Published time: August 15, 2014 01:49
 
gaza-1.si
 

Thousands of people in Tel Aviv rallied to show support for the IDF’s military campaign in Gaza, urging the government forces to stop Hamas rocket attacks on Israel once and for all.

An estimated 10,000 Israelis gathered in Rabin Square for first major demonstration since Operation Protective Edge began on July 8, officially to protect Israeli civilians from the barrage of rockets launched from the militant organization on the Gaza strip.

People hold signs during a rally in Tel Aviv's Rabin Square, to show solidarity with residents of Israel's southern communities, who have been targeted by Palestinian rockets and mortar salvoes, August 14, 2014. The sign reads "Conquer Gaza now". (Reuters / Baz Ratner)

People hold signs during a rally in Tel Aviv’s Rabin Square, to show solidarity with residents of Israel’s southern communities, who have been targeted by Palestinian rockets and mortar salvoes, August 14, 2014. The sign reads “Conquer Gaza now”. (Reuters / Baz Ratner)

“I have full confidence in the government and in the army, but at the same time I ask as mayor of Sderot that they put an end to this situation once and for all,” AFP reports.

“Finish the job!” he said. “This is a universal principle. We want to live in peace,” he added.

A girl holds a sign during a rally in Tel Aviv's Rabin Square, to show solidarity with residents of Israel's southern communities, who have been targeted by Palestinian rockets and mortar salvoes, August 14, 2014. (Reuters / Baz Ratner)

A girl holds a sign during a rally in Tel Aviv’s Rabin Square, to show solidarity with residents of Israel’s southern communities, who have been targeted by Palestinian rockets and mortar salvoes, August 14, 2014. (Reuters / Baz Ratner)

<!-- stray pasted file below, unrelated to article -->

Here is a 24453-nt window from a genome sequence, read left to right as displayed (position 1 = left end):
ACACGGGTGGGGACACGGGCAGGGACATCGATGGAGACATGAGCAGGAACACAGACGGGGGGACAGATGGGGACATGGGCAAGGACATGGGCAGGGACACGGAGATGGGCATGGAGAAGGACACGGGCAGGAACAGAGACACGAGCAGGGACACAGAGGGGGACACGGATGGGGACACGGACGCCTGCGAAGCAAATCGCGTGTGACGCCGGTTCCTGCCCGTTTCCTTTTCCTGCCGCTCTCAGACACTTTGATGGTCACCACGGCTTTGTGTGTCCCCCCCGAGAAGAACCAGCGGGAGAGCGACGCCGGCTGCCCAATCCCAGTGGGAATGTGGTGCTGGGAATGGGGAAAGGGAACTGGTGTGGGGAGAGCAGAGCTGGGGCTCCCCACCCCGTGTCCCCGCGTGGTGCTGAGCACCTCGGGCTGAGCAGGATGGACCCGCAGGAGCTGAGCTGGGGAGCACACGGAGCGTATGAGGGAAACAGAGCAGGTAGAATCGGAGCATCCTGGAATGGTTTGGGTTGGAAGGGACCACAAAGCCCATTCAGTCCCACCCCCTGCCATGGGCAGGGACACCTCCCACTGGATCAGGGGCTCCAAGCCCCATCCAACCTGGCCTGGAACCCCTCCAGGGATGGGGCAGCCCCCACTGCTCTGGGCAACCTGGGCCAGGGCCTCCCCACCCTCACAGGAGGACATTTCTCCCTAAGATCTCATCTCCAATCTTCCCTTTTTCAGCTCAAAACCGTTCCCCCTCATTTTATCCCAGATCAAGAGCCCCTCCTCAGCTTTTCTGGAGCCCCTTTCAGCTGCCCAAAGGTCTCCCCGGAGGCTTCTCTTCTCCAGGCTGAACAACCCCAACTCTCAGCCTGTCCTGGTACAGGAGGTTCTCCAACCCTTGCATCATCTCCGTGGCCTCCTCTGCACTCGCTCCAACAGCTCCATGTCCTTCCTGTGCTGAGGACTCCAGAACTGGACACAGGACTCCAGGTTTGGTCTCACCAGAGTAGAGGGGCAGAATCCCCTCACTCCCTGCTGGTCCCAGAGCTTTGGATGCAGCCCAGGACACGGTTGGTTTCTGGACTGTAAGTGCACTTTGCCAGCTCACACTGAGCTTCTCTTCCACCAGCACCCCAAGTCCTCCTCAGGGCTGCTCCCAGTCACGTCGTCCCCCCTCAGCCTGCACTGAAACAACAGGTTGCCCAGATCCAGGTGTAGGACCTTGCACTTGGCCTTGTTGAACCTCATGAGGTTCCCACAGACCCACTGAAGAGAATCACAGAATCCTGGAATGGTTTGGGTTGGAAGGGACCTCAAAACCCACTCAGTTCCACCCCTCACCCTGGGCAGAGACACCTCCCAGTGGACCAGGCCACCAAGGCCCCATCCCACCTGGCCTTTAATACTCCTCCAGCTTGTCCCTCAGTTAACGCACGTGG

“Occupy Gaza now!” placards were seen in the crowd, as the IDF claims Hamas has launched more than 3,500 rockets since beginning of the Israeli campaign, killing three civilians.

Israel strikes targets in Gaza despite prolonged truce

“We all came here to send the message that rocket fire on the south is not only a problem for the south but a problem for the rest of the country
,”
said Haim Yelin, head of the Eshkol regional council.

He thanked the military for launching the offensive.

“I hope they will transform the military victory into a political victory that will bring quiet to the whole country,” he said.

A man holds a sign during a rally in Tel Aviv's Rabin Square, to show solidarity with residents of Israel's southern communities, who have been targeted by Palestinian rockets and mortar salvoes, August 14, 2014. (Reuters / Baz Ratner)

A man holds a sign during a rally in Tel Aviv’s Rabin Square, to show solidarity with residents of Israel’s southern communities, who have been targeted by Palestinian rockets and mortar salvoes, August 14, 2014. (Reuters / Baz Ratner)

To root-out Hamas’ smuggling tunnels and stop rocket launches on Israel, the IDF has been assaulting Gaza from land, sea and air for over a month, leaving at least 1,962 Palestinians dead – most of them civilians, including women and children – and sacrificing the lives of 64 Israeli soldiers in battles with Hamas.

Israelis gather during a protest calling on the government and the army to end Palestinian rocket attacks from Gaza once and for all, in the Mediterranean city of Tel Aviv on August 14, 2014. Hebrew writting on placard reads "an entire generation demands clonex (anti-anxiety medication)." (AFP Photo / Gali Tibbon)

Israelis gather during a protest calling on the government and the army to end Palestinian rocket attacks from Gaza once and for all, in the Mediterranean city of Tel Aviv on August 14, 2014. Hebrew writting on placard reads “an entire generation demands clonex (anti-anxiety medication).” (AFP Photo / Gali Tibbon)

Israelis gather during a protest calling on the government and the army to end Palestinian rocket attacks from Gaza once and for all, in the Mediterranean city of Tel Aviv on August 14, 2014. Hebrew writting on placard reads "strong together." (AFP Photo / Gali Tibbon)